Since relatively few students are eligible for on-campus jobs as part of their financial aid package, experts recommend that incoming freshman immediately check in with their school's career services departments and online jobs board, as well as scan local bulletin boards for part-time gigs. That strategy has paid off for Caroline R. Tarpley, a 22-year old senior at Boston University who says perusing the school's online jobs board has helped her find several decent paying jobs from catering a party ($15 an hour) to passing out flyers ($10 an hour). One of the best gigs, she says, was participating in a sleep study at the university's medical school. For sleeping two nights at the lab under surveillance, and keeping a dream journal, she received $200. "It was well worth it," says Tarpley, who also works part-time in two university labs. "I just slept there, and they videotaped me."
Create your own company
When Melissa Larson, 22, a senior at Luther College in Decorah, Iowa, got engaged in September 2009, she started looking online for wedding supplies. Quickly discovering there wasn't a decent site, the business management began plotting her own. Less than a year later, she launched Birdcage Bridal, which pairs buyers with sellers of new and used wedding items like dresses, necklaces and centerpieces. So far, the site has made enough money from Google advertisements to help Larson pay for her text books.
Similarly, Raymer Maguire, a senior at Bentley University, started his own company as a way to earn extra cash for school. Called Boston's Designated Driver, the service takes people home in their own cars so that the vehicles aren't left over night on the street to be ticketed or towed. He currently earns about $100 a week and employs more than a dozen other part-time employees including some students. Business has been so good, in fact, that a few weeks ago, he sold 41% of it to a group of investors for $85,000. "This is my job, and luckily I'm able to pay myself," says Maguire. His advice to other potential entrepreneurs "When you are in college it is the best time to experiment with entrepreneurship and start your own company," he says. "For me the number one resource was other students."
Sell yourself. Literally.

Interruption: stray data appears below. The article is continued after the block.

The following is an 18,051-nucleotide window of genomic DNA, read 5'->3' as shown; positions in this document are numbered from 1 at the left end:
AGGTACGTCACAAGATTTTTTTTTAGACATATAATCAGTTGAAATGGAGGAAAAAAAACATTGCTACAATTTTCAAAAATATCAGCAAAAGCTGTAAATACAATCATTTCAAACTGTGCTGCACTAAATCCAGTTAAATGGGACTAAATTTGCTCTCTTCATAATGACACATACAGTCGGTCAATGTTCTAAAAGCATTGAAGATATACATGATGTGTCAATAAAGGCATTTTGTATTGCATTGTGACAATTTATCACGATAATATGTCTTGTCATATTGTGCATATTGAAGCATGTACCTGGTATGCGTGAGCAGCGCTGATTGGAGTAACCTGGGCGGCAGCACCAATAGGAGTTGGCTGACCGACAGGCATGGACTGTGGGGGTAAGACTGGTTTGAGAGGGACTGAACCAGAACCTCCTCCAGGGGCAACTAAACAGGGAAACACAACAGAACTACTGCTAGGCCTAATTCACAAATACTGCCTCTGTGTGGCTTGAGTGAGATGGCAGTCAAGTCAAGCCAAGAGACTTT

Walk through college towns like Boston or New York, and you can't avoid the advertisements on bulletin boards and school newspapers for smart, healthy people willing to sell their eggs or sperm. To be sure, selling sperm is not quick and easy, and typically takes several months to get approval and multiple visits after that for six months to a year. That time commitment is one reason why places like the Sperm Bank of New York prefer mature graduate students, says Albert Anouna, director. Donors often earn anywhere from $1,300 to $5,500 for their services, depending on how often and for how long they participate, he says.
Egg donors can make out even better: Healthy women in their 20s with high SAT scores and a college education earn the best pay, which usually starts at around $5,000 for each donation but can be as high as $10,000. One 29-year-old Chicago medical school student, who asked not to be identified, has participated four times. She says she decided to be a donor to help women with fertility problems, but admits the money has gone a long way toward helping her paying off those hefty medical school bills. "I'm probably one of the first graduating medical school without debt," she says.
Beg for help
When Kelli Space graduated with a degree in sociology in 2009 from Northeastern University, she also had about $200,000 in private student loans. Worried she'd never be able to keep up with the $800-a-month payments which are scheduled to double this June last month Space launched twohundredthou.com, a blog where she writes about her struggles with debt and asks for donations. While some online media outlets including the Huffington Post and several bloggers have been critical of Space's efforts, she has managed to raise $10,000 so far from generous strangers. "They've accused me of not having a job and being lazy," Space says of the critics. "Actually, I'm pretty hard working, and had to cover 100% of my tuition." One upside of drowning in debt, she says: You learn better money habits. For example, the office manager at a New York internet company says she saves money by living with her parents in New Jersey, always bringing lunch to work and almost never going out. "I've had to become thrifty and crafty."